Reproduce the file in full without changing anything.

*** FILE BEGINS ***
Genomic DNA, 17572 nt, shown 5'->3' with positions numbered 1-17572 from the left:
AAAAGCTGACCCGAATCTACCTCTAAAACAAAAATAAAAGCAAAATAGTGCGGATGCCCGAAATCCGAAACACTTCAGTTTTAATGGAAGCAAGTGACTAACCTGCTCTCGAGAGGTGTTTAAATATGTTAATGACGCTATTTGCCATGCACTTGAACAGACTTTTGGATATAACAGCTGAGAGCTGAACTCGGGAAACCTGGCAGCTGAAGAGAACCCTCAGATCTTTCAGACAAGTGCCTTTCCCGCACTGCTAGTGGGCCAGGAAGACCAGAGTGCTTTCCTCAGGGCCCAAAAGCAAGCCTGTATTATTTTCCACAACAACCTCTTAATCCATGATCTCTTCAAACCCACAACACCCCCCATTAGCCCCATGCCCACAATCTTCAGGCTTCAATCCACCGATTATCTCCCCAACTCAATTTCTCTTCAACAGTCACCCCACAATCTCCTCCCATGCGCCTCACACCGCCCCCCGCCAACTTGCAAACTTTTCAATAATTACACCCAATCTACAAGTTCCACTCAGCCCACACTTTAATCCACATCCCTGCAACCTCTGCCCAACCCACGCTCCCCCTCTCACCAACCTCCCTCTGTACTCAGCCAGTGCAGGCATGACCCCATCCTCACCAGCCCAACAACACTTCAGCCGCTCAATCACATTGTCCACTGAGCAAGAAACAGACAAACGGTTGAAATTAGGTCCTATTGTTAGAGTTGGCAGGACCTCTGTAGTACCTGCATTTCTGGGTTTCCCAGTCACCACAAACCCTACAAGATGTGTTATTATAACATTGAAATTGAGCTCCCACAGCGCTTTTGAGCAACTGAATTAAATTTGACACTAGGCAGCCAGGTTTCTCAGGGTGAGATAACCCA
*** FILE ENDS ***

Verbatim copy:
Genomic DNA, 17572 nt, shown 5'->3' with positions numbered 1-17572 from the left:
AAAAGCTGACCCGAATCTACCTCTAAAACAAAAATAAAAGCAAAATAGTGCGGATGCCCGAAATCCGAAACACTTCAGTTTTAATGGAAGCAAGTGACTAACCTGCTCTCGAGAGGTGTTTAAATATGTTAATGACGCTATTTGCCATGCACTTGAACAGACTTTTGGATATAACAGCTGAGAGCTGAACTCGGGAAACCTGGCAGCTGAAGAGAACCCTCAGATCTTTCAGACAAGTGCCTTTCCCGCACTGCTAGTGGGCCAGGAAGACCAGAGTGCTTTCCTCAGGGCCCAAAAGCAAGCCTGTATTATTTTCCACAACAACCTCTTAATCCATGATCTCTTCAAACCCACAACACCCCCCATTAGCCCCATGCCCACAATCTTCAGGCTTCAATCCACCGATTATCTCCCCAACTCAATTTCTCTTCAACAGTCACCCCACAATCTCCTCCCATGCGCCTCACACCGCCCCCCGCCAACTTGCAAACTTTTCAATAATTACACCCAATCTACAAGTTCCACTCAGCCCACACTTTAATCCACATCCCTGCAACCTCTGCCCAACCCACGCTCCCCCTCTCACCAACCTCCCTCTGTACTCAGCCAGTGCAGGCATGACCCCATCCTCACCAGCCCAACAACACTTCAGCCGCTCAATCACATTGTCCACTGAGCAAGAAACAGACAAACGGTTGAAATTAGGTCCTATTGTTAGAGTTGGCAGGACCTCTGTAGTACCTGCATTTCTGGGTTTCCCAGTCACCACAAACCCTACAAGATGTGTTATTATAACATTGAAATTGAGCTCCCACAGCGCTTTTGAGCAACTGAATTAAATTTGACACTAGGCAGCCAGGTTTCTCAGGGTGAGATAACCCA